Details

Information and Learning Sciences, vol. 120 no. 5/6
Type: Research Article
ISSN: 2398-5348

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Article
Publication date: 17 August 2021

Julia Hagge

The purpose of this paper is to examine the ways in which early adolescent programmers embed meaning in their digital media created within an online programming community…

Abstract

Purpose

The purpose of this paper is to examine the ways in which early adolescent programmers embed meaning in their digital media created within an online programming community called Scratch.

Design/methodology/approach

The author completed an 18-month descriptive case study with 5 early adolescent participants. The research design included a multimodal analytic analysis of participant artifacts and inductive analysis of semi-structured interviews and transcription frames.

Findings

Participants embedded meaning to achieve four primary purposes, namely, to guide visitors through exhibits, to story, to engage in conversation and to game. To achieve each goal, the participants embedded unique semantic cues within specific Scratch structures.

Research limitations/implications

Questions for how researchers in literacy and learning can further explore meaning-making within programming-as-writing are suggested.

Practical implications

Connections to the supportive structures within Scratch are discussed in the context of programming-as-writing. Considerations regarding the use of Scratch to promote programming-as-writing are provided for educators.

Originality/value

The findings in this study provide an introductory step toward an enhanced understanding of the ways in which youth embed meaning into digital media as they engage in programming-as-writing. Although coding has been researched within the context of computer science, the use of coding in multimodal composition should be explored as it relates to literacy practices.

Details

English Teaching: Practice & Critique, vol. 20 no. 3
Type: Research Article
ISSN: 1175-8708

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Article
Publication date: 13 October 2020

Haiyong Wu and Hui Huang

Mechanical wear is the main wear form of abrasive single crystal diamond (SCD) grit. The mechanical wear of SCD grit has a significant influence on the tool life and…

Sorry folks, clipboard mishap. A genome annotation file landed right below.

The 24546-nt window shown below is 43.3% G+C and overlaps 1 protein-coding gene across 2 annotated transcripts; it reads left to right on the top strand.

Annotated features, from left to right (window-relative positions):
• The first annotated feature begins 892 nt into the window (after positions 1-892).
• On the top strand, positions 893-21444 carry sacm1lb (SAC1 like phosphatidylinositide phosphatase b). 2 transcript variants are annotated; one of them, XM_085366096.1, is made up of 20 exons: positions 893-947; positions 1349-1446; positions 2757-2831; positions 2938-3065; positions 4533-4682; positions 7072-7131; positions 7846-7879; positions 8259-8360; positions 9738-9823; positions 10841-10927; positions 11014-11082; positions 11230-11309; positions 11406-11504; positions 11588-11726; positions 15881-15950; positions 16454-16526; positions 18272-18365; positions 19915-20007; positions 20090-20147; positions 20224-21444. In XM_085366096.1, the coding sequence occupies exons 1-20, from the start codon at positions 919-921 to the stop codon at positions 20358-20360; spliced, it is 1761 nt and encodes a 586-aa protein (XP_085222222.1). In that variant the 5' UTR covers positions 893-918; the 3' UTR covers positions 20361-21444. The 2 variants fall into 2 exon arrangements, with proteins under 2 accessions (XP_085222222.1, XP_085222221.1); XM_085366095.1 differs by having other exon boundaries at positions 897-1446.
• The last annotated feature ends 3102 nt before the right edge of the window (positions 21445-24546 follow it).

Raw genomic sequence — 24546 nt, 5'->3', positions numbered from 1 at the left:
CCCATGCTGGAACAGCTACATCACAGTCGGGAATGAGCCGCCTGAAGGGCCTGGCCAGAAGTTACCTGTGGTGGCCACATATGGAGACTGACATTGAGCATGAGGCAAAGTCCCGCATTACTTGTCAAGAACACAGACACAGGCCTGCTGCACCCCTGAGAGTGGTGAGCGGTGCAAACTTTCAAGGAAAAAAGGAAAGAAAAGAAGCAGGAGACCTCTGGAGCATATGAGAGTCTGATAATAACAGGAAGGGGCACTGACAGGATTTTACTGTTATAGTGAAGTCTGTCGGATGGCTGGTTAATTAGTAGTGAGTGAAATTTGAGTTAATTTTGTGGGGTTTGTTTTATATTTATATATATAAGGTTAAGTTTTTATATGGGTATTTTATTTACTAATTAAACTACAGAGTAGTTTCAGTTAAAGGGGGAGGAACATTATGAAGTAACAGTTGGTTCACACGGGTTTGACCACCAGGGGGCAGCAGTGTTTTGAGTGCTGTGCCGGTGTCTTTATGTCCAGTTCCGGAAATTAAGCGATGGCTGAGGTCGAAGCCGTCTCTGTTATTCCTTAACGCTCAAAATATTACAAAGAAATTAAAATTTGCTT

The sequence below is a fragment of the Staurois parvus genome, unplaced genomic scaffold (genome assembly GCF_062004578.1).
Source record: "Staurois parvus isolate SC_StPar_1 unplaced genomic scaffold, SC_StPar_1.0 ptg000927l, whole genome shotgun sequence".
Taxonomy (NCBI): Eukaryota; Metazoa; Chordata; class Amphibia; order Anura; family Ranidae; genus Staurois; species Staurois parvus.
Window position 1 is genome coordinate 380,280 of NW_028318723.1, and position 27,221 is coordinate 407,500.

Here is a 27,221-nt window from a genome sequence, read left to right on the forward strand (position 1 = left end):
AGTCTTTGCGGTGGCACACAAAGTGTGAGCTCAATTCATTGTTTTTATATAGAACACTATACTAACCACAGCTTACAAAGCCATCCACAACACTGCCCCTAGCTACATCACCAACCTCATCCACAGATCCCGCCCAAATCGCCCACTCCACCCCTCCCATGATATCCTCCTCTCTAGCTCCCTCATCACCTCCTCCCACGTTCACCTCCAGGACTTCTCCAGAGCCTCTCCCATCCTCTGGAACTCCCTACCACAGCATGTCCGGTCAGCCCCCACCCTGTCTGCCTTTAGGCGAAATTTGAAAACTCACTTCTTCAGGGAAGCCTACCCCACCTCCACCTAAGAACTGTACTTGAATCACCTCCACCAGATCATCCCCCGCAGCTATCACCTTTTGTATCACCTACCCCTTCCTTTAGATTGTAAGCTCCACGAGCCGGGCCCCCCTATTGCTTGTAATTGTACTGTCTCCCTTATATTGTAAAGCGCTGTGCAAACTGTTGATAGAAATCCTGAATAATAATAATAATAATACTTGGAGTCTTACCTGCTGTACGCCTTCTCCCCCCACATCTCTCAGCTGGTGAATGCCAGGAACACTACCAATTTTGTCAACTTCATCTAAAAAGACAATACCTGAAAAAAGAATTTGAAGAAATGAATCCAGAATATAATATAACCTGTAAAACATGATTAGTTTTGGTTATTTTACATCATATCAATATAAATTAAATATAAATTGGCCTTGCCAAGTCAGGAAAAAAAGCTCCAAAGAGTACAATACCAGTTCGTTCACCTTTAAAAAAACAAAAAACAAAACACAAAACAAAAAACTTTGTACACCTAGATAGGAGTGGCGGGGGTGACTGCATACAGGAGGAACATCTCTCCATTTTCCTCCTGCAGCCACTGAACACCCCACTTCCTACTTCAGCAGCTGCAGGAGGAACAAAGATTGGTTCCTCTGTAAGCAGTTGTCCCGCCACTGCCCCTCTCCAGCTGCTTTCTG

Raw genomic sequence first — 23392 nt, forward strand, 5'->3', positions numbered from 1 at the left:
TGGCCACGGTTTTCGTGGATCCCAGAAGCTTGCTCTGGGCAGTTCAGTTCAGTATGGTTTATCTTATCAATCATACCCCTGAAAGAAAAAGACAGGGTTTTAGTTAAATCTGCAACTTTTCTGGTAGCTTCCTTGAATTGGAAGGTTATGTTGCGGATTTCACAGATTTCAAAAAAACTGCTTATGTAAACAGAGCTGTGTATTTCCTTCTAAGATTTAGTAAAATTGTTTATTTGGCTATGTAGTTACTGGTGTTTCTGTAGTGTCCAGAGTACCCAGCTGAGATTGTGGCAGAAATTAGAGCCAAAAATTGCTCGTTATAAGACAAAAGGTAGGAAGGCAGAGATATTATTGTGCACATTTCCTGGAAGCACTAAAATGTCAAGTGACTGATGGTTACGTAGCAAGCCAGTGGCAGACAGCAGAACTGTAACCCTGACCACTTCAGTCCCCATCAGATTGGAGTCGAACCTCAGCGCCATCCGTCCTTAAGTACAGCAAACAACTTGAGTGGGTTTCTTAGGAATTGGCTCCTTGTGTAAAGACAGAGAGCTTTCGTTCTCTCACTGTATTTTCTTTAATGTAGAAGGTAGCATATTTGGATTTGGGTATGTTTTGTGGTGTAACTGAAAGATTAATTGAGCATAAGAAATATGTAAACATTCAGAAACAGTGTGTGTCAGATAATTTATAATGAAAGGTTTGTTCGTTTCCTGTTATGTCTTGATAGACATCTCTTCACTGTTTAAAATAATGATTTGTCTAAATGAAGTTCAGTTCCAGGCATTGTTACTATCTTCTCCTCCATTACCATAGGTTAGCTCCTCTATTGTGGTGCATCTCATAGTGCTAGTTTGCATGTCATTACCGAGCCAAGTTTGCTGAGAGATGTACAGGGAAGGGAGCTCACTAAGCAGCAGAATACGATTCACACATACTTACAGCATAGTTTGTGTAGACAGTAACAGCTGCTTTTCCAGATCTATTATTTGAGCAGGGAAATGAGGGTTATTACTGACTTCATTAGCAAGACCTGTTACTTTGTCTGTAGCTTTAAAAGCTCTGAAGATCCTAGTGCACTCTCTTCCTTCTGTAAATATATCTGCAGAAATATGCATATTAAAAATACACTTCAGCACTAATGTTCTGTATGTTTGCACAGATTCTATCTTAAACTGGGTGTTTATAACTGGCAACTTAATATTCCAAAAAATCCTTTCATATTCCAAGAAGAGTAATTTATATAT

Abstract

Purpose

Mechanical wear is the main wear form of abrasive single crystal diamond (SCD) grit. The mechanical wear of SCD grit has a significant influence on the tool life and machining quality. This paper aims to investigate the influence of grit–workpiece contact form on the mechanical wear characteristics of SCD grit.

Design/methodology/approach

Three different grit–workpiece contact forms, which involved point/line/face contact forms, are investigated to reveal the wear mechanism of SCD grit scratching on Ta12W. The wear morphology, wear volume and scratching forces are measured, and the stress models of different contact forms are analyzed.

Findings

The results show that mechanical wear mainly occurs in the grit–workpiece contact area and increases gradually from contact area to entire SCD grit. The scratching forces vary with the mechanical wear progress of SCD grits. The SCD grit with point contact form is the most prone to produce wear. The SCD grit with face contact form can remove more material volume than the other two SCD grits, and it is the most wear resistant. The stress state is closely related with the mechanical wear of SCD grit. The contact form has a significant influence on the mechanical wear of SCD grit.

Originality/value

The results of this study can provide a theoretical basis for the fabrication of abrasive tools.

Details

Industrial Lubrication and Tribology, vol. 72 no. 10
Type: Research Article
ISSN: 0036-8792

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Article
Publication date: 2 February 2015

Tony Worsley, Wei Chun Wang, Pradeep Wijeratne, Sinem Ismail and Stacey Ridley